Introduction: Recall that in Job 2:9 Job’s wife advised him to “curse
God and die?” Job refused. Instead, we learn this week that Job
cursed his own existence. Do you know someone who has ended their
existence? When I was young, my mother was concerned that I would
take my life because of a break-up with my girlfriend. I don’t recall
my thoughts then, but I doubt that Mom had a reason to be worried.
When I hear of someone who killed their spouse, I think, “Why not
divorce?” My attitude is the same about suicide, why not just change
my life? If you are like me and do not understand such thoughts, Job
introduces us to the desperate thinking of those in the depths of
depression. Let’s dig into our study of the Bible and learn more!

  1. Curse the Day

    1. Read Job 3:1-3. What does Job wish? (That he had never
      been born.)

      1. Why would he come to that conclusion? His life had
        been fabulous (or so it seems) before Satan attacked
        him. Why not wish that he would die now as opposed to
        not having been born? (It makes no logical sense, but
        here are a couple of suggestions. Sometimes when we
        suffer a great deal, we react in ways that are not
        logical. Second, Job is confused and angry about how
        “justice” is working out in his life. If he does not
        understand life, perhaps it would have been better to
        have never become a part of it.)

    2. Read Job 3:4-6. What else does Job desire with regard to
      his day of birth? (That God forgets about it. He wants all
      official records of the day of his birth wiped away.)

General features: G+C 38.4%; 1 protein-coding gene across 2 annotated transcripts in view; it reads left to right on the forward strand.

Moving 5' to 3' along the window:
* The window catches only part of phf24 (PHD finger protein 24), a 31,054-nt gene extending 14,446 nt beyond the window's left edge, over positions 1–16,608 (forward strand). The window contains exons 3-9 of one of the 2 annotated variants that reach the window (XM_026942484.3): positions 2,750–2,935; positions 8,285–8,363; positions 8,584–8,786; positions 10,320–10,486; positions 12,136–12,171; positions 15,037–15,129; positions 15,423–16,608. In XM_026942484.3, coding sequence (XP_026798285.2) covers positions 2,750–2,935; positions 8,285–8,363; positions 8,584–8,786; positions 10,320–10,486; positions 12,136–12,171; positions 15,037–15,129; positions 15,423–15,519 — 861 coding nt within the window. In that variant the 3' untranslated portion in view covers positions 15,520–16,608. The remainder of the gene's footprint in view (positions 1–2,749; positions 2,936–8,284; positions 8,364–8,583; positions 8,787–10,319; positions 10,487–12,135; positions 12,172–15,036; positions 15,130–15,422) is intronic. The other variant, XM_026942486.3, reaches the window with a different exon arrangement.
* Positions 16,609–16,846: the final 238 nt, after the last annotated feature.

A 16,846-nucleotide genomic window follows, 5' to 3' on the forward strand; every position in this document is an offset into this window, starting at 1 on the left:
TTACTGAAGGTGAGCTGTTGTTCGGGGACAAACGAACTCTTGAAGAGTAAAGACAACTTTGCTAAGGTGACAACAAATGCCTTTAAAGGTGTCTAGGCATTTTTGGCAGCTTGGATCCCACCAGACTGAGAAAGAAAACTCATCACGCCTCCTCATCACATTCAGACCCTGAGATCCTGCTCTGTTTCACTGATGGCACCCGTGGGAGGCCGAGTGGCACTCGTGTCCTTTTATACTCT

1. Compare Job’s wishes with reality of his situation.
        Is that what God wants? (Just the opposite. Job is
        God’s warrior, His most important rebuke to Satan.
        Job is a hero in God’s eyes.)

      2. What does this teach us about understanding what God
        thinks about us?

    3. Read Job 3:7-9. What else does Job wish with regard to his
      birthday? (No one would rejoice about it. Instead, his
      birthday should be cursed.)

  2. Rest of Death

    1. Read Job 3:10-13. Job wishes that he had never been born,
      or that he would have died at birth, and that God would
      forget about his birthday and that humans would curse
      instead of bless that day. What do these verses tell us
      about the reason for Job’s bizarre desires? (Job says that
      if he had never been born, or if he had died at birth, he
      would enjoy the peace of death.)

      1. If that is Job’s goal, why not just kill himself?
        Why not say to his faithful wife, “You want me to
        die, how about killing me?” (Among all of Job’s
        terribly discouraging thoughts, killing himself is
        not one of them. It must be that Job believed that
        taking his own life is not a path God condons.)

    2. Read Job 3:13-15. How is Job’s situation like rulers who
      build palaces, who were rich with gold and silver? (Job is
      ruined. When you are dead it does not matter that your
      palace has been destroyed or your gold lost. Job wants to
      die so that the ruin of his life will no longer matter.)

    3. Read Job 3:16-19. What is Job’s view about the nature of
      death? (He sees it as a release from trouble. He does not
      see the wicked burning or the righteous enjoying the
      delight of heaven.)

      1. Do you think this is intended to teach us something
        about the hereafter? (The Old Testament is much more
        obscure about death than the New Testament. Solomon
        said essentially the same thing in Ecclesiastes 9:9-10, that the grave is the end of life and there is no
        future. On the other hand, the New Testament is
        filled with references to the afterlife, especially
        for those who trust God.)

      2. Given Job’s understanding of death, can you imagine
        the grief he suffered because of the loss of his

  3. Nature of Life

    1. Read Job 7:1-3. Based on what you know about Job, does
      this make any sense? (No! He was the “greatest man [in]
      the East,” Job 1:3. I have no doubt that he worked hard,